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Tenet insanabile multos
Many are bitten with an unconquerable furor for writing, which takes full possession of their infatuated intellects.
LIKE Sportsman, large covey unlook'd for surpriz
ing, That shoots quite at random the game as it's rising, I, Scribblecumdash, at mine authors let fly; All Scribes in one focus, enchaining mine eye.
With style chaste and easy appear Rhetoricians,
(u) The small remains of Longinus sufficiently testify the abilities possessed by that ancient classic writer; while Burke on the Sublime and Beautiful will for ever reflect honour upon his name, as a writer of the most finished and elegant style of composition. The great utility of the study of mathematics is too generally known to require further comment; I shall therefore content myself with naming Dr. Hutton as one of the most scientific labourers in this walk of literature.
(v) Among the various writers on chemistry Arthur Aikin and Reece stand in a most conspicuous point of view; while as a geometrician no living author has exceeded the labours of Keith; and on reference to the subject of husbandry, Sinclair has written in a most perspicuous style: added to whom must be
A Wildman, in Apiary's study well taught, (w)
recorded the name of William Aiton, whose research has greatly facilitated the labour of gardening in all its useful and amusing branches. With respect to agriculture, it may not be amiss to mention the opinion of many individuals engaged in this pursuit, who very gravely affirmed, that during the fire of London plants vegetated which were only known to flourish in the East Indies. The belief of these persons was, that there existed but one seed in nature, which produced different plants according to the degree of heat, whereby it was brought to perfection.
Pliny tells us of one Cresin, who only manured a piece of ground which produced fruits in abundance, whilst his neighbours lands were all poor and barren. In consequence of this he was accused of having enchanted them; otherwise, said his accusers, he could not have raised such a revenue. Upon this, Cresin contented himself with producing his carts, oxen, and the various implements of husbandry, together with his whole equipage of tillage in very good order, and then said to his judges Behold the Art, Magic, and Charms of Cresin! Upon which he instantly received an honourable acquittal.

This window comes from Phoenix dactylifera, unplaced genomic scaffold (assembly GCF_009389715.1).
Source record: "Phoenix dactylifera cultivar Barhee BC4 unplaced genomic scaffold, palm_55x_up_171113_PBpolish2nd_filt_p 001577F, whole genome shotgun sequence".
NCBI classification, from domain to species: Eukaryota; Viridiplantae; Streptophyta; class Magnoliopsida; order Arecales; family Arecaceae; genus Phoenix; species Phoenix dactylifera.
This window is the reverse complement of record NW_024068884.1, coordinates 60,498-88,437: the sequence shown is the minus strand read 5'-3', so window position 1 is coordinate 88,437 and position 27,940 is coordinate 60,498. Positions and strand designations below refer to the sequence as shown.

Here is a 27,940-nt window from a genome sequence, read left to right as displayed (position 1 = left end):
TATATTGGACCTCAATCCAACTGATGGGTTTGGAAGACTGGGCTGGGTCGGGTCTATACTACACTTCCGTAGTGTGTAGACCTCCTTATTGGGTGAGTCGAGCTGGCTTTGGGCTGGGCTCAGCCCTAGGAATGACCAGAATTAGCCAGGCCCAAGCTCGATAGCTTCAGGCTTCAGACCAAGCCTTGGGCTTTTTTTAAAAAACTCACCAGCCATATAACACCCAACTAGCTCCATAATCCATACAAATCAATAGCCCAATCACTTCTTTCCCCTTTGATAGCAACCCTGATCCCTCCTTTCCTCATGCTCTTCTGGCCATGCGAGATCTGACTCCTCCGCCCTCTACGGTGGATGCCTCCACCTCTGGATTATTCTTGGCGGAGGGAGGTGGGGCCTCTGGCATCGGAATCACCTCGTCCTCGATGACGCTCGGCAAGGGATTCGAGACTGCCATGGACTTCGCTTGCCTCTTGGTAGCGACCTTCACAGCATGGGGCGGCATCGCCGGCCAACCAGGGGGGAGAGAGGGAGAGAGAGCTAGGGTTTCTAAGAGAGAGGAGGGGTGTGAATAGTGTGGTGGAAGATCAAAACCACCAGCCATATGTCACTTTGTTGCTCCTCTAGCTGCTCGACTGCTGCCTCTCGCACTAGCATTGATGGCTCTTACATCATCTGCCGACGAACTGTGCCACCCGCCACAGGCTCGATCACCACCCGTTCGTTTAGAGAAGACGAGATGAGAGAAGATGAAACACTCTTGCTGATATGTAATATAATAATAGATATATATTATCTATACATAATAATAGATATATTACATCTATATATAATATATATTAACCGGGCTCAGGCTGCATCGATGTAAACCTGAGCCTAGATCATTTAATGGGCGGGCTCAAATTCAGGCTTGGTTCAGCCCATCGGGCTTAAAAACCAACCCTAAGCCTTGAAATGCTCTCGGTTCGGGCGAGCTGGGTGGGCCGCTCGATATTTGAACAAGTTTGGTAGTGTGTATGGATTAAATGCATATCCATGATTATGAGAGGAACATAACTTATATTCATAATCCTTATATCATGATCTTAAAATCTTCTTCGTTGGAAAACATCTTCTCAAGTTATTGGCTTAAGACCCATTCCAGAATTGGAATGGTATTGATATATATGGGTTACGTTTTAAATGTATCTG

Mineralogist lur'd by the produce of earth;
Having adverted above to the subject of gardening, I cannot refrain from offering the just meed of praise to the departed Linneus, su universally honoured for his extensive and useful labours; and although not generally known, I will annex the name of Cowley, whose poem contains much original and curious matter; as a specimen of which, the following lines on the virtues of the hazel-rod may not prove unentertaining.
That secret beds of metals can descry,
shall with a force divine,
: Ulysses Aldrovandi, a celebrated philosopher and physician, public reader of logic and botany, the Sir Hans Sloane of his day in Italy, was born in the city of Bologna, in 1521. His passion for natural history was so great, that, whilst yet a boy, he
Those Scribes, who by topics of Magic are taken, Astrologers famous, as Bungy or Bacon; (x)
began to make collections in the vegetable and mineral kingdoms, &c.; and notwithstanding his income was slender, he allowed a person (whose pursuits were in a great measure congenial with his own) two hundred ducats a year for the space
of thirty years, to make drawings of plants, fruits, &c. The draftsman drew and coloured many of the latter after nature, to a degree of temptation. He made a present, during his life-time, of his library to the Senate of Bologna; which it seems had the sense to appreciate the gift, for they ordered apartments to be erected in the public palace, in which this intellectual treasure was deposited with great ceremony. The taste and penetration evinced by Aldrovandi in his favourite study could only be equalled by his astonishing industry; yet, lamentable to relate, with virtues that ought to have ensured the friendship of the good, and learning that might inflame the pride of patronage, he died in great distress in his old days, in an hospital in his native city, on the 10th of May, 1605. Of his writings, which are extremely voluminous, Cardinal Montalto, the Duke of Urbino, Franciscus Morea, and Pope Clement the VIIIth, caused several to be printed.
(w) The literary and practical labours of the above gentleman have for a series of years been usefully employed in the